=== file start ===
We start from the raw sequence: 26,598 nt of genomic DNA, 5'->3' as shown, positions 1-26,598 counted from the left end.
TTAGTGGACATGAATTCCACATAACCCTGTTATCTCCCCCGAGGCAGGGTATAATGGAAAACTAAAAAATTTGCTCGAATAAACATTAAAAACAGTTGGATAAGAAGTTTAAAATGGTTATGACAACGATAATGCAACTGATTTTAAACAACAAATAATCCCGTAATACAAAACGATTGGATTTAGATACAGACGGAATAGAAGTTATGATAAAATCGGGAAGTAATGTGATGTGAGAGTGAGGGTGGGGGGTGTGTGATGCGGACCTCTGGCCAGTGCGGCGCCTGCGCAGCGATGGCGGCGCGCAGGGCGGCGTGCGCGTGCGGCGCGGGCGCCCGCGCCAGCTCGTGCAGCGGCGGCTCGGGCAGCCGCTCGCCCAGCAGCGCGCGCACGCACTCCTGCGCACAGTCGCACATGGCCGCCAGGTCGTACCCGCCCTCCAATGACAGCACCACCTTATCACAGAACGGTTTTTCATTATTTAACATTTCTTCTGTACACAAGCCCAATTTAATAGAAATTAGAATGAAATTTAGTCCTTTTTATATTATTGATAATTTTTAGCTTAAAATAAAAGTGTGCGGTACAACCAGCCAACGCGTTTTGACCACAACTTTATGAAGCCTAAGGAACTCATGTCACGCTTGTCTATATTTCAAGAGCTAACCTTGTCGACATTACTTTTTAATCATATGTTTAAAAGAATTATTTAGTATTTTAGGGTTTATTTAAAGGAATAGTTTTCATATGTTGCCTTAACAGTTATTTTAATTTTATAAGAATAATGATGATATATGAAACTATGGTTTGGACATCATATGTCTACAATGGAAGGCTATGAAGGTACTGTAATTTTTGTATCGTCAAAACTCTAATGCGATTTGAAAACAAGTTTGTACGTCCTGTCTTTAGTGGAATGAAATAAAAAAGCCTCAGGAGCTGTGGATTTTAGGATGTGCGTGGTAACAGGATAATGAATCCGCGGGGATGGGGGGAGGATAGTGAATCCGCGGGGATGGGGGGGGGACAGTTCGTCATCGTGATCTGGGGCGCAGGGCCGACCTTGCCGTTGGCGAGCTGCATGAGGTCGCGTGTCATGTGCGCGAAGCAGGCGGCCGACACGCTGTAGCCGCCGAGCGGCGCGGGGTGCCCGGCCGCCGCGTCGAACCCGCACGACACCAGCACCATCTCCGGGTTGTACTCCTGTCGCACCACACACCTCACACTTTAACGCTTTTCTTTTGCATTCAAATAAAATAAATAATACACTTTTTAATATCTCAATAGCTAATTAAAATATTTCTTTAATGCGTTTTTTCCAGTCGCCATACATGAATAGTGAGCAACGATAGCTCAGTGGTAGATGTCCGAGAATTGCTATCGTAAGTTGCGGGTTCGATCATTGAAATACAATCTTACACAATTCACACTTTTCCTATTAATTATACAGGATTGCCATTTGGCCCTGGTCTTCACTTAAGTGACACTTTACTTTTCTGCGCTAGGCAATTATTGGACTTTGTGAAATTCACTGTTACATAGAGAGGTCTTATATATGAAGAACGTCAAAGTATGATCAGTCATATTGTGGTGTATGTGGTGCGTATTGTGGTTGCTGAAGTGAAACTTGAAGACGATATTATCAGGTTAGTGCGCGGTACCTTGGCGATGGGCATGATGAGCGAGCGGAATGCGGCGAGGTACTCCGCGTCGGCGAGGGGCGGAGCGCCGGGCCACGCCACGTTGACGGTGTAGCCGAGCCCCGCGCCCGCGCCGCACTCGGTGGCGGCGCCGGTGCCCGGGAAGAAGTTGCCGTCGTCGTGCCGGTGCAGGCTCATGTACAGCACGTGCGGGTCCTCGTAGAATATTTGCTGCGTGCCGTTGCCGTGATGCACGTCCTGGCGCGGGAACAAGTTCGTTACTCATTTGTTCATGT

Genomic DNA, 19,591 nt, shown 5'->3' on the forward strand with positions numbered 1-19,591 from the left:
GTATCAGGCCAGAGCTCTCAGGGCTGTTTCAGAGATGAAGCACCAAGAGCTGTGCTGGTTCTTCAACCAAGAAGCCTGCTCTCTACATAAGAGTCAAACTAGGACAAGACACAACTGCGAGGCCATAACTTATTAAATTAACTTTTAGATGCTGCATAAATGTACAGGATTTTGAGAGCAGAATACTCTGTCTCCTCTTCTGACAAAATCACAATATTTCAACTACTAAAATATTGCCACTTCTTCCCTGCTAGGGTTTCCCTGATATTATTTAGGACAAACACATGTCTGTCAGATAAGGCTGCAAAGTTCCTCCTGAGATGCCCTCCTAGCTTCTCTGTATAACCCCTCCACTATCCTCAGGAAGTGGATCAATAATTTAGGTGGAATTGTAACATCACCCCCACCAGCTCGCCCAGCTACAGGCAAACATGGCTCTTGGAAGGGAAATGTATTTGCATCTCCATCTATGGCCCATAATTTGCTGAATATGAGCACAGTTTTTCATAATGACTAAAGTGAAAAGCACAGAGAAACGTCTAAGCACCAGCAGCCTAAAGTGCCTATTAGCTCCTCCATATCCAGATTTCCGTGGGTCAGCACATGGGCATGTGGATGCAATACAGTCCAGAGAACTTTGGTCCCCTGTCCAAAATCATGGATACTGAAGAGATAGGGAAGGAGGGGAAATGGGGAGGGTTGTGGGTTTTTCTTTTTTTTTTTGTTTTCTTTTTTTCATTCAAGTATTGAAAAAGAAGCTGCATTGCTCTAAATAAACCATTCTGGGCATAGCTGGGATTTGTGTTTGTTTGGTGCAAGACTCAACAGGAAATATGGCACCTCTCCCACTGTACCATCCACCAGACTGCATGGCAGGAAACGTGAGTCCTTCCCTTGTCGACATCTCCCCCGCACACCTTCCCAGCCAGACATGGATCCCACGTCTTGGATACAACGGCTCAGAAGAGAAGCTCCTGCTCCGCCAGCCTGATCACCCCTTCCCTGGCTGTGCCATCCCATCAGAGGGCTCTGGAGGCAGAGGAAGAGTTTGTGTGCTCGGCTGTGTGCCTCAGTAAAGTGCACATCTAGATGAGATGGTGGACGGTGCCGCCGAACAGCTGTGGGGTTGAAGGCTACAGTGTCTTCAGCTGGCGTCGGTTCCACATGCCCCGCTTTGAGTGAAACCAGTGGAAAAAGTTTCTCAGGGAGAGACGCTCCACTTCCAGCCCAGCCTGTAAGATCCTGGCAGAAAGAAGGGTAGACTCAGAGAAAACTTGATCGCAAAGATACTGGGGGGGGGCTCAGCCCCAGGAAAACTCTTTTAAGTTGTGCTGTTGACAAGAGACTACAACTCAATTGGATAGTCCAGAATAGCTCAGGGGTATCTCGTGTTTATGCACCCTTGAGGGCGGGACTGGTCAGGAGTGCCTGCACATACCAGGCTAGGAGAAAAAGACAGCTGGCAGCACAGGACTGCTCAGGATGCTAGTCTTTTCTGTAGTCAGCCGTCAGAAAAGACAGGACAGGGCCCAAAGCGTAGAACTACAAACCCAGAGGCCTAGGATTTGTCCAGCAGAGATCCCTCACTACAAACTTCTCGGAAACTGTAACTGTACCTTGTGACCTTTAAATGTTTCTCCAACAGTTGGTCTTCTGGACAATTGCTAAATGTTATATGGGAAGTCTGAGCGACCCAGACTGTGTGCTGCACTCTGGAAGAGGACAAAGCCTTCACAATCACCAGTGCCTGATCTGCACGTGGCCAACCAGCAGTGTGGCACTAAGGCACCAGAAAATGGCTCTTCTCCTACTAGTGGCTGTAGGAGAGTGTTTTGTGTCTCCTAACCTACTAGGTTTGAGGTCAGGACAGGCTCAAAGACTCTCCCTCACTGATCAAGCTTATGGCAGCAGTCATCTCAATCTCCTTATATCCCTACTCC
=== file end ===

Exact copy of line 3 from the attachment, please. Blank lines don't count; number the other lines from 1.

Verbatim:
Genomic DNA, 19,591 nt, shown 5'->3' on the forward strand with positions numbered 1-19,591 from the left: